I am trying to create a docker image from my docker file which has the following content:

FROM ubuntu:14.04.4
RUN echo 'deb http://private-repo-1.hortonworks.com/HDP/ubuntu14/2.x/updates/ HDP main' >> /etc/apt/sources.list.d/HDP.list
RUN echo 'deb http://private-repo-1.hortonworks.com/HDP-UTILS- HDP-UTILS main'  >> /etc/apt/sources.list.d/HDP.list
RUN echo 'deb [arch=amd64] https://apt-mo.trafficmanager.net/repos/azurecore/ trusty main' >> /etc/apt/sources.list.d/azure-public-trusty.list
RUN gpg --keyserver pgp.mit.edu --recv-keys B9733A7A07513CAD
RUN gpg -a --export 07513CAD | apt-key add -
RUN gpg --keyserver pgp.mit.edu --recv-keys B02C46DF417A0893
RUN gpg -a --export 417A0893 | apt-key add -
RUN apt-get update

which fails with the following error:

root@sbd-docker:~/ubuntu# docker build -t hdinsight .
Sending build context to Docker daemon 3.072 kB
Step 1 : FROM ubuntu:14.04.4
 ---> 8f1bd21bd25c
Step 2 : RUN echo 'deb http://private-repo-1.hortonworks.com/HDP/ubuntu14/2.x/updates/ HDP main' >> /etc/apt/sources.list.d/HDP.list
 ---> Using cache
 ---> bc23070c0b18
Step 3 : RUN echo 'deb http://private-repo-1.hortonworks.com/HDP-UTILS- HDP-UTILS main'  >> /etc/apt/sources.list.d/HDP.list
 ---> Using cache
 ---> e45c32975e28
Step 4 : RUN echo 'deb [arch=amd64] https://apt-mo.trafficmanager.net/repos/azurecore/ trusty main' >> /etc/apt/sources.list.d/azure-public-trusty.list
 ---> Using cache
 ---> 1659cdcab06e
Step 5 : RUN gpg --keyserver pgp.mit.edu --recv-keys B9733A7A07513CAD
 ---> Using cache
 ---> ca73b2bfcd21
Step 6 : RUN gpg -a --export 07513CAD | apt-key add -
  ---> Using cache
  ---> 95596ad10bc9
Step 7 : RUN gpg --keyserver pgp.mit.edu --recv-keys B02C46DF417A0893
 ---> Using cache
 ---> f497deeef5b5
Step 8 : RUN gpg -a --export 417A0893 | apt-key add -
 ---> Using cache
 ---> d01dbe7fa02e
Step 9 : RUN apt-get update
 ---> Running in 89d75799982f
E: The method driver /usr/lib/apt/methods/https could not be found.
The command '/bin/sh -c apt-get update' returned a non-zero code: 100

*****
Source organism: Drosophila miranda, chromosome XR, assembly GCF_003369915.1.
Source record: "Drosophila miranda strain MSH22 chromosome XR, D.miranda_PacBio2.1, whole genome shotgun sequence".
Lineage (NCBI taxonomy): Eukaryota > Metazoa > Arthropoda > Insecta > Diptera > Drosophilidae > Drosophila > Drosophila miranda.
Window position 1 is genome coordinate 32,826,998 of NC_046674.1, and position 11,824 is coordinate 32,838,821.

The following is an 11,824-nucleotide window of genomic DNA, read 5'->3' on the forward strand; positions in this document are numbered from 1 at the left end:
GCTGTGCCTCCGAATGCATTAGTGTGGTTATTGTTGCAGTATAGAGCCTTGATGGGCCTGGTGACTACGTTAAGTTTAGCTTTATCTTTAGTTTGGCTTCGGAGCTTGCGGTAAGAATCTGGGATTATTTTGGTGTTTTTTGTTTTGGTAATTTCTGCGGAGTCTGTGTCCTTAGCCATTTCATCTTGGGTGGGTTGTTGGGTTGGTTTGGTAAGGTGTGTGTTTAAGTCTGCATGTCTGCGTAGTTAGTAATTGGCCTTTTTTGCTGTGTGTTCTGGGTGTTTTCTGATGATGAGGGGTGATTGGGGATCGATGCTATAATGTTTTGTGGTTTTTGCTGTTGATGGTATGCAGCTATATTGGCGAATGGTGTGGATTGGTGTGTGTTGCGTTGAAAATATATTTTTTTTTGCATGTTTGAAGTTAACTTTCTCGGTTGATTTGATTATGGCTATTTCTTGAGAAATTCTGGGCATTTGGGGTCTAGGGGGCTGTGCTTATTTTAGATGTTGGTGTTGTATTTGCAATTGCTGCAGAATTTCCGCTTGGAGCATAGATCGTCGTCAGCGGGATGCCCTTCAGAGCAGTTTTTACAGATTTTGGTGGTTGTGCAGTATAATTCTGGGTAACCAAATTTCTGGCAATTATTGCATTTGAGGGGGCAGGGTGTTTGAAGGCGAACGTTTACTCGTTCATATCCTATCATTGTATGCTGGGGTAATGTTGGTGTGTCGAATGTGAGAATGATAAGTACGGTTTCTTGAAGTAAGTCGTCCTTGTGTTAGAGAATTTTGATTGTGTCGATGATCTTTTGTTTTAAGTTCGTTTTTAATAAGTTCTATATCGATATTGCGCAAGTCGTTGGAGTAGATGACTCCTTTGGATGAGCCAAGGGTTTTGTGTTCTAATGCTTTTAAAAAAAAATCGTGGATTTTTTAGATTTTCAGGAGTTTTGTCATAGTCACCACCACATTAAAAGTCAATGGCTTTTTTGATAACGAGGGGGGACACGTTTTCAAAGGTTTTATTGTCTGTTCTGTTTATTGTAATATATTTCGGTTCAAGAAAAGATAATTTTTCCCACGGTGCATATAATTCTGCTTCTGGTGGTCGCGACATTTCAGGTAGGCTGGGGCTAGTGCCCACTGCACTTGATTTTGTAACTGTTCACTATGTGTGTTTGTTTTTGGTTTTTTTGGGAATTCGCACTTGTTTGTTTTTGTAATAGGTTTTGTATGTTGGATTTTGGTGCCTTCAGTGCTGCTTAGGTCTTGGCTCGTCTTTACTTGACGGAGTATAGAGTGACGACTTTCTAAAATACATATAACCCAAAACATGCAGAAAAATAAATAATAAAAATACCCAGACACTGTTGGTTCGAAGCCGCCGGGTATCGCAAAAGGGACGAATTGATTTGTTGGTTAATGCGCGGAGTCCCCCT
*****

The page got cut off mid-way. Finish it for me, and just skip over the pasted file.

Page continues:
I am running this on Ubuntu 14.04.4.

I tried restarting docker, cleaning up all docker images, installing apt-transport-https, but nothing worked.

I dont know whats wrong here.

  • 7
    You should consider merging the multiple run commands to minimize the number of layers being created on the backend.
    – BMitch
    Jun 24, 2016 at 0:55
  • @BMitch what does this mean? Could you elaborate on this a little? Thanks
    – jjstcool
    Nov 11, 2021 at 15:47
  • 2
    @jjstcool docs.docker.com/develop/develop-images/…
    – BMitch
    Nov 11, 2021 at 15:55

10 Answers 10


Because you have an https sources. Install apt-transport-https before executing update.

FROM ubuntu:14.04.4
RUN apt-get update && apt-get install -y apt-transport-https
RUN echo 'deb http://private-repo-1.hortonworks.com/HDP/ubuntu14/2.x/updates/ HDP main' >> /etc/apt/sources.list.d/HDP.list
RUN echo 'deb http://private-repo-1.hortonworks.com/HDP-UTILS- HDP-UTILS main'  >> /etc/apt/sources.list.d/HDP.list
RUN echo 'deb [arch=amd64] https://apt-mo.trafficmanager.net/repos/azurecore/ trusty main' >> /etc/apt/sources.list.d/azure-public-trusty.list

Rest of your Dockerfile.
  • 5
    Your example shows running update THEN installing apt-transport-https. Can you clarify your answer? Seems like you update once to install, then in this specific example, add sources and update again from those new sources. The answer could be improved around this case. Mar 20, 2019 at 6:18
  • 2
    To update sources from https url apt-transport-https package should already exists. To make sure latest packages is being installed, we need to issue an update command before installing packages from ubuntu, so the first update is required. The second update is to install from sources that are added in the Dockerfile.